To determine how many of a specific antigen are presented on cells, heavy isotope labeled pMHCs can be added to samples of cell contents at different concentrations. The resulting standard curve, or graph, can be used to extrapolate the number of peptide antigens.
The researchers used the new platform to quantify how CDK4/6 inhibitors change the repertoire of antigens presented on the surface of melanoma cells.
Melanoma can be treated effectively with a class of immunotherapy called immune checkpoint blockade inhibitors, but as many as 40 percent of patients do not respond to these therapies. Recent studies have suggested that checkpoint blockade immunotherapies may be more effective in more patients when combined with other anticancer agents, particularly those that stimulate an immune response, such as CDK4/6 inhibitors. CDK4/6 inhibitors are thought to strengthen the immune system’s response to cancer in part by increasing expression of MHCs, thereby rendering cancer cells more visible to the immune system.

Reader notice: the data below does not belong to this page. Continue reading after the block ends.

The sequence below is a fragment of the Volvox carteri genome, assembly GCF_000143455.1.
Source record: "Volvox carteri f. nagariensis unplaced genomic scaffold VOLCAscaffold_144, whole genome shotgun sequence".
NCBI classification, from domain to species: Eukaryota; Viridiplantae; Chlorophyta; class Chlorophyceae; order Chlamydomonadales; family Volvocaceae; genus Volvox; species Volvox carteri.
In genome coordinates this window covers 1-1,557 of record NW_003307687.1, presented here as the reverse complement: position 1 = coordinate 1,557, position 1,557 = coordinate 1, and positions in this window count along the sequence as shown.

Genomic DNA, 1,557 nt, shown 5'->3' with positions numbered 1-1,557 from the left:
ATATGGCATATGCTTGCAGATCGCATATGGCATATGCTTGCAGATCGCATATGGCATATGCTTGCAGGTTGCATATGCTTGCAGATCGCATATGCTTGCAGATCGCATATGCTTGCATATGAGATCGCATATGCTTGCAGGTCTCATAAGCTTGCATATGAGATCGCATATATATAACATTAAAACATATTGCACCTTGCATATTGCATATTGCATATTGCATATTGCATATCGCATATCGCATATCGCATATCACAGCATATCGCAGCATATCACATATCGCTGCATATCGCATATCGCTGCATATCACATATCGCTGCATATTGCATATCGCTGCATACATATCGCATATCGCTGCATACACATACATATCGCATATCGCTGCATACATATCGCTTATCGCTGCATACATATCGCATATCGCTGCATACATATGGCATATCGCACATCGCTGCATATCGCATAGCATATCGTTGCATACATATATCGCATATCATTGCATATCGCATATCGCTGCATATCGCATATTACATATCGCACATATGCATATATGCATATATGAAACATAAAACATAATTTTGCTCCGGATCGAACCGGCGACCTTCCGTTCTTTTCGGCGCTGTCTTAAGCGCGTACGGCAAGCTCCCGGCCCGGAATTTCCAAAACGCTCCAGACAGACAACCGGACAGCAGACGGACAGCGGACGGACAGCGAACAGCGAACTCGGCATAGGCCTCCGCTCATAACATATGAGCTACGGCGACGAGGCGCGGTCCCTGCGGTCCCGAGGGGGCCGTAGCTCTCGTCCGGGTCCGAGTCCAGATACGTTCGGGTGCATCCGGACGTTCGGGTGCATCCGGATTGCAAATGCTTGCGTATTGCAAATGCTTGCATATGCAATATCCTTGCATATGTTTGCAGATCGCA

Researchers profiled peptide antigen repertoires in four cell lines of melanoma treated with the CDK4/6 inhibitor palbociclib at low and high doses, finding that low doses of the palbociclib resulted in a larger increase of MHC presentation than the higher-dose therapy. At lower doses, the immunopeptidome showed increases in tumor-associated peptide antigens derived from intracellular pathways known to be affected by the inhibition of CDK4 and CDK6. These results add to a growing body of evidence that CDK4/6 could be used together with checkpoint blockade to increase the immune system’s ability to respond to tumors, and suggest that CDK4/6 inhibitors and other treatments like them could be used to tune which peptides are presented to the immune system.